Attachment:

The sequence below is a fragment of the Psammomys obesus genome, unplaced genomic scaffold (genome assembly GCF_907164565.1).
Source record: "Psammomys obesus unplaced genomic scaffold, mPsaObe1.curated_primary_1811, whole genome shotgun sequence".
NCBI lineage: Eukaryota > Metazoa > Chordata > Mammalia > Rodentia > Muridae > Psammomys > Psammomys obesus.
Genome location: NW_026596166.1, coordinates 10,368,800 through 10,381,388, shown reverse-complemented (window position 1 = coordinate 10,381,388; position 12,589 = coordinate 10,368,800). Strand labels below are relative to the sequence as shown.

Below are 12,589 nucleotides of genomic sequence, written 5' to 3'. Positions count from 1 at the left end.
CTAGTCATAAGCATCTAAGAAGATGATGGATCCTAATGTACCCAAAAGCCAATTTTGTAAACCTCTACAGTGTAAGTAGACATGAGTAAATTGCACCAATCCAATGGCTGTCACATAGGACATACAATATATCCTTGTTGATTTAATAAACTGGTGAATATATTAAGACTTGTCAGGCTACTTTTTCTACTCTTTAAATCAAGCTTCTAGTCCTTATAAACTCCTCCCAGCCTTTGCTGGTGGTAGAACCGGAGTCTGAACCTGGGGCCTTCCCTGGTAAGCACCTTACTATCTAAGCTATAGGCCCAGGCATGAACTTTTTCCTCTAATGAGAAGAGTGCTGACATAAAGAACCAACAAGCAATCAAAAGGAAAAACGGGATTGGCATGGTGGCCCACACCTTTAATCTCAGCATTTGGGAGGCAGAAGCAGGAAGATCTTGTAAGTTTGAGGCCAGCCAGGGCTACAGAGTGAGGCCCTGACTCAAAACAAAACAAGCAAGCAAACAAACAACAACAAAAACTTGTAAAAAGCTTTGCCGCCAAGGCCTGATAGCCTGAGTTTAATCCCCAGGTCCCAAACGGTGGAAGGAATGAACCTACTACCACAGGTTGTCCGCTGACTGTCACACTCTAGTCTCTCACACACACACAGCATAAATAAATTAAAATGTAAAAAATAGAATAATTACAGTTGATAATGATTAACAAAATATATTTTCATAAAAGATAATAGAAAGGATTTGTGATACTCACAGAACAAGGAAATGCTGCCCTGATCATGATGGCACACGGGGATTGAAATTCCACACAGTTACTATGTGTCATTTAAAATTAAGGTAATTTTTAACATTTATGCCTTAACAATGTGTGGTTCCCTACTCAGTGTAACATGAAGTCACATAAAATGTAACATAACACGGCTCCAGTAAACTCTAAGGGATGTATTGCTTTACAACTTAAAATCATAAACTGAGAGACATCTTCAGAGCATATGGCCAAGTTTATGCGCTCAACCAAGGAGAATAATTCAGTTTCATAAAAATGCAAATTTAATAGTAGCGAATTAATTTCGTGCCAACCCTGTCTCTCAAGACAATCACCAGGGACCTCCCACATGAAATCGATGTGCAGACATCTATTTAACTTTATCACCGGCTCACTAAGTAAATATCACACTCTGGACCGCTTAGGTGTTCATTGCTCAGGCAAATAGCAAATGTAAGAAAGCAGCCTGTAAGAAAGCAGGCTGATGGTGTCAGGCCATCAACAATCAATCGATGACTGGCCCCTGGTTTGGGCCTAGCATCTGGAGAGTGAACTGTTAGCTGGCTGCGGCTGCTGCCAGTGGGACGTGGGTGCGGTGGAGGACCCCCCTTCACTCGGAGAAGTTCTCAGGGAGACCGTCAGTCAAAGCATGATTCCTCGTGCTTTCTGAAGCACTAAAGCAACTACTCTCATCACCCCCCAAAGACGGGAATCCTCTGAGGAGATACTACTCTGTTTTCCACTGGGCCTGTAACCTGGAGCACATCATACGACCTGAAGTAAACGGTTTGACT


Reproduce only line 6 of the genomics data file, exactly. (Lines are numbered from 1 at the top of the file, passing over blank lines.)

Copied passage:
CTAGTCATAAGCATCTAAGAAGATGATGGATCCTAATGTACCCAAAAGCCAATTTTGTAAACCTCTACAGTGTAAGTAGACATGAGTAAATTGCACCAATCCAATGGCTGTCACATAGGACATACAATATATCCTTGTTGATTTAATAAACTGGTGAATATATTAAGACTTGTCAGGCTACTTTTTCTACTCTTTAAATCAAGCTTCTAGTCCTTATAAACTCCTCCCAGCCTTTGCTGGTGGTAGAACCGGAGTCTGAACCTGGGGCCTTCCCTGGTAAGCACCTTACTATCTAAGCTATAGGCCCAGGCATGAACTTTTTCCTCTAATGAGAAGAGTGCTGACATAAAGAACCAACAAGCAATCAAAAGGAAAAACGGGATTGGCATGGTGGCCCACACCTTTAATCTCAGCATTTGGGAGGCAGAAGCAGGAAGATCTTGTAAGTTTGAGGCCAGCCAGGGCTACAGAGTGAGGCCCTGACTCAAAACAAAACAAGCAAGCAAACAAACAACAACAAAAACTTGTAAAAAGCTTTGCCGCCAAGGCCTGATAGCCTGAGTTTAATCCCCAGGTCCCAAACGGTGGAAGGAATGAACCTACTACCACAGGTTGTCCGCTGACTGTCACACTCTAGTCTCTCACACACACACAGCATAAATAAATTAAAATGTAAAAAATAGAATAATTACAGTTGATAATGATTAACAAAATATATTTTCATAAAAGATAATAGAAAGGATTTGTGATACTCACAGAACAAGGAAATGCTGCCCTGATCATGATGGCACACGGGGATTGAAATTCCACACAGTTACTATGTGTCATTTAAAATTAAGGTAATTTTTAACATTTATGCCTTAACAATGTGTGGTTCCCTACTCAGTGTAACATGAAGTCACATAAAATGTAACATAACACGGCTCCAGTAAACTCTAAGGGATGTATTGCTTTACAACTTAAAATCATAAACTGAGAGACATCTTCAGAGCATATGGCCAAGTTTATGCGCTCAACCAAGGAGAATAATTCAGTTTCATAAAAATGCAAATTTAATAGTAGCGAATTAATTTCGTGCCAACCCTGTCTCTCAAGACAATCACCAGGGACCTCCCACATGAAATCGATGTGCAGACATCTATTTAACTTTATCACCGGCTCACTAAGTAAATATCACACTCTGGACCGCTTAGGTGTTCATTGCTCAGGCAAATAGCAAATGTAAGAAAGCAGCCTGTAAGAAAGCAGGCTGATGGTGTCAGGCCATCAACAATCAATCGATGACTGGCCCCTGGTTTGGGCCTAGCATCTGGAGAGTGAACTGTTAGCTGGCTGCGGCTGCTGCCAGTGGGACGTGGGTGCGGTGGAGGACCCCCCTTCACTCGGAGAAGTTCTCAGGGAGACCGTCAGTCAAAGCATGATTCCTCGTGCTTTCTGAAGCACTAAAGCAACTACTCTCATCACCCCCCAAAGACGGGAATCCTCTGAGGAGATACTACTCTGTTTTCCACTGGGCCTGTAACCTGGAGCACATCATACGACCTGAAGTAAACGGTTTGACT